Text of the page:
KHRP trial observers serve as a visible reminder that the international community has an interest in seeing domestic legal practice comply with international law. Trial observations and reports from fact-finding missions keep human rights violations in the spotlight for international lawyers, policymakers and human rights advocates. The organization attributes much of its success to its practice of conducting fact-finding missions in a part of the world where information on human rights violations is not otherwise readily available. It publishes in-depth studies and briefing papers that are an important resource for governmental and non-governmental bodies throughout Europe and the world. KHRP has used regional cases to help establish important precedents internationally, including the abolition of the death penalty and having rape recognized as a form of torture.
A complete biography/organizational profile for each of the recipients is available at: http://www.gruberprizes.org.
In addition to the cash award, recipients receive a gold medal and a citation, which reads:
The 2011 Justice Prize of The Peter and Patricia Gruber Foundation is proudly presented to five recipients for extraordinary contributions over many years to human rights and the rule of law.
For over 35 years, Barbara Arnwine has promoted equal justice for disadvantaged groups both domestically and internationally.
For more than 40 years, Morris Dees has battled the many faces of injustice in defense of vulnerable groups. Through the Southern Poverty Law Center, he has been a courageous voice for justice.
For over 38 years the Association for Civil Rights in Israel has promoted and defended the rights of vulnerable communities in Israel and the occupied territories. It has been a courageous voice for the human rights of all.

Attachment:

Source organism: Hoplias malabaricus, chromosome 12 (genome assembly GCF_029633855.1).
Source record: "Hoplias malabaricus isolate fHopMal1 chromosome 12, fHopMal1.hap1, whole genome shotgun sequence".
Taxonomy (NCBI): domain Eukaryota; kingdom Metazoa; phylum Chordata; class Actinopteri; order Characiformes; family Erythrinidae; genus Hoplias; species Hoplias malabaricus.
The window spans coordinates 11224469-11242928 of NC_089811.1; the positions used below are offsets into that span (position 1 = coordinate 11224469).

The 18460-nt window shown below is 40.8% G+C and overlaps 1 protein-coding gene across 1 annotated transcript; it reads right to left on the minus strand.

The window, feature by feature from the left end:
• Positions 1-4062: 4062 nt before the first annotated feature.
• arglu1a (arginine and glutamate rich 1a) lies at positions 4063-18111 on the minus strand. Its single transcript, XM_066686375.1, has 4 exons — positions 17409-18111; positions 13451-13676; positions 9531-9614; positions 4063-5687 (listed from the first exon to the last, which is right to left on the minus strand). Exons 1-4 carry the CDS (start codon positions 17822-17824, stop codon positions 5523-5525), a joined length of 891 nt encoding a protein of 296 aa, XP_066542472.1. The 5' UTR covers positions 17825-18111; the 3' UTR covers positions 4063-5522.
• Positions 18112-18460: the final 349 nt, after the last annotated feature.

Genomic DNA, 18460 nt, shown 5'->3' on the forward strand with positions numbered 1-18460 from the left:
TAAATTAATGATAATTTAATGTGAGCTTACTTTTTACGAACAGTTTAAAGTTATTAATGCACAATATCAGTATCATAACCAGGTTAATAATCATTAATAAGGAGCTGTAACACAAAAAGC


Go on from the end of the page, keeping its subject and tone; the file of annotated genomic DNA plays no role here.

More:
For more than 30 years the Center for Legal and Social Studies has worked to eradicate human rights abuses in Argentina. It has labored to defend the legal rights of the vulnerable and to protect the human rights of all through the law.
For over 17 years, the Kurdish Human Rights Project has, both in the world and before the European Court of Human Rights, promoted and protected the human rights of all who live in the Kurdish regions.
Members of the committee that selected the 2011 Justice Prize recipients are:
Carmen Maria Argibay, Supreme Court of Argentina; Arthur Chaskalson, Constitutional Court of South Africa (Ret.); Param Cumaraswamy, Barrister-at-law, Inner Temple, London and Advocate and Solicitor, Kuala Lumpur; Bernice Donald, U.S. District Court, Western District of Tennessee; Michael Kirby, High Court of Australia (Ret.); Robert Kushen, European Roma Rights Centre; Ramón Mullerat, KPMG Abogados, S. L.
Laureates of the Gruber Justice Prize:
- 2010: Michael Kirby, retired Australian High Court justice who used international law to protect human rights; John Dugard, attorney who helped bring South Africa into the post-apartheid era; and the Indian Law Resource Center, which champions the interests of indigenous peoples in the Americas.
- 2009: Bryan Stevenson, advocate for marginalized inmates in the U.S. legal system, and the European Roma Rights Centre, proponent of Romani rights.